At the beginning of May the pair launched Hayward’s Restaurant next door the 17th century pub - The Forest Gate Inn - which has been owned and run by Amanda’s family for more than 50 years.
“It was always in the pipeline, growing up in the pub next door,” Amanda told BigHospitality. “Since my husband and I got together we always said that we wanted to do a restaurant.”
Although the idea to open a business within a derelict building on the edge of Epping Forest had been conceived a number of years ago the pair took their respective chef careers to the other side of the world while the process to gain planning permission took its course back in the UK.
Bermuda-born Jahdre moved to the US when he was a teenager where he studied before coming to London to work as a chef for Aton Edelmann at The Savoy. He also had stints at Rules Restaurant, The Ritz and The Oxo Tower Restaurant before meeting Amanda who was also working as a chef in the UK capital.
The pair moved to Melbourne for five and a half years where Amanda switched roles from working in the kitchen to working front of house in order to prepare the couple for running their own place.
When planning permission to convert the former skittle alley and stable was finally granted they moved back to the UK to oversee building work and the launch of their first business after years of working for other people.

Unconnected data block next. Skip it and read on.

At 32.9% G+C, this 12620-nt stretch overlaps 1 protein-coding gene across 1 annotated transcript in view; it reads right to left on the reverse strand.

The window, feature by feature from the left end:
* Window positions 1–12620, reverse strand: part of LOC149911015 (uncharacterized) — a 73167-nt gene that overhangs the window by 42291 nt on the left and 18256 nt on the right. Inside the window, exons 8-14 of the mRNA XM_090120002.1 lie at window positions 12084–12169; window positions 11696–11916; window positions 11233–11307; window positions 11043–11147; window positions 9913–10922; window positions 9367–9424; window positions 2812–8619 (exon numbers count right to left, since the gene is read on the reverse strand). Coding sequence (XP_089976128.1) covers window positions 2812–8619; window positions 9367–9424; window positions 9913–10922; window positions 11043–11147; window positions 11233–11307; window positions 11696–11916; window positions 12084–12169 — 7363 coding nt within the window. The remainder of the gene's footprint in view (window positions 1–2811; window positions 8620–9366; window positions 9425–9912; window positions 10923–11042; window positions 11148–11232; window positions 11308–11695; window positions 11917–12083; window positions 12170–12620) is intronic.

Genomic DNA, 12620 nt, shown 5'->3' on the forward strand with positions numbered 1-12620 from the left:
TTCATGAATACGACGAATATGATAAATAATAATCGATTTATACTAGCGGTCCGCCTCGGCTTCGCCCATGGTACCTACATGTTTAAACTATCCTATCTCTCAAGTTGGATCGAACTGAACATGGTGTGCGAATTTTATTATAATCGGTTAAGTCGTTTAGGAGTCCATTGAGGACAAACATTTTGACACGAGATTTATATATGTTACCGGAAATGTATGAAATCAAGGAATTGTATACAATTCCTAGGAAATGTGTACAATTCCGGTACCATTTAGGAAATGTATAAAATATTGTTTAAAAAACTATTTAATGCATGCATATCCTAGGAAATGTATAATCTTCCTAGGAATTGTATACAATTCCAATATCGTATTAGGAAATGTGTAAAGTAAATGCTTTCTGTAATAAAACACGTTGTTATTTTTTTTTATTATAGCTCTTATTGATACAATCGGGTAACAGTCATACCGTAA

“I really like it,” Amanda revealed. “It is a lot nicer to work for yourself.
“Everywhere that we worked we picked up things that we would like to do for our own restaurant. You take the good and the bad and work out what you want your restaurant to be like.”
The pair have learnt good people management skills and the importance of local and totally seasonal produce – both things they are keen are done properly at Hayward’s Restaurant.
“When we were travelling I said to Jahdre ‘even if you don’t like it, just learn about what you don’t like and we will make sure we won’t do that’,” Amanda said.
The restaurant is open from Wednesday to Sunday and features a 38-cover main dining room and a 15-cover private dining room in the former stable.
Jahdre’s cooking showcases local, seasonal produce – starters include salt-baked kohlrabi, while mains include lamb, halibut and braised, short rib beef.
Two courses from the a la carte menu can be ordered for £26.50.
Although the fine-dining food offer is very different to the nearby pub the Hayward’s have noticed regular pub goers trying out the new venue. The pair are also able to attract destination diners who can take advantage of the B&B on site which is also run by the family.
So what has been the biggest lesson in moving from working in a restaurant to running one?
“We were quite organised for the restaurant itself but because it is a new building there were teething problems like the stereo system and the lighting,” Amanda explained.
“Getting those things perfect was quite hard for us. You have to be prepared for the unprepared.”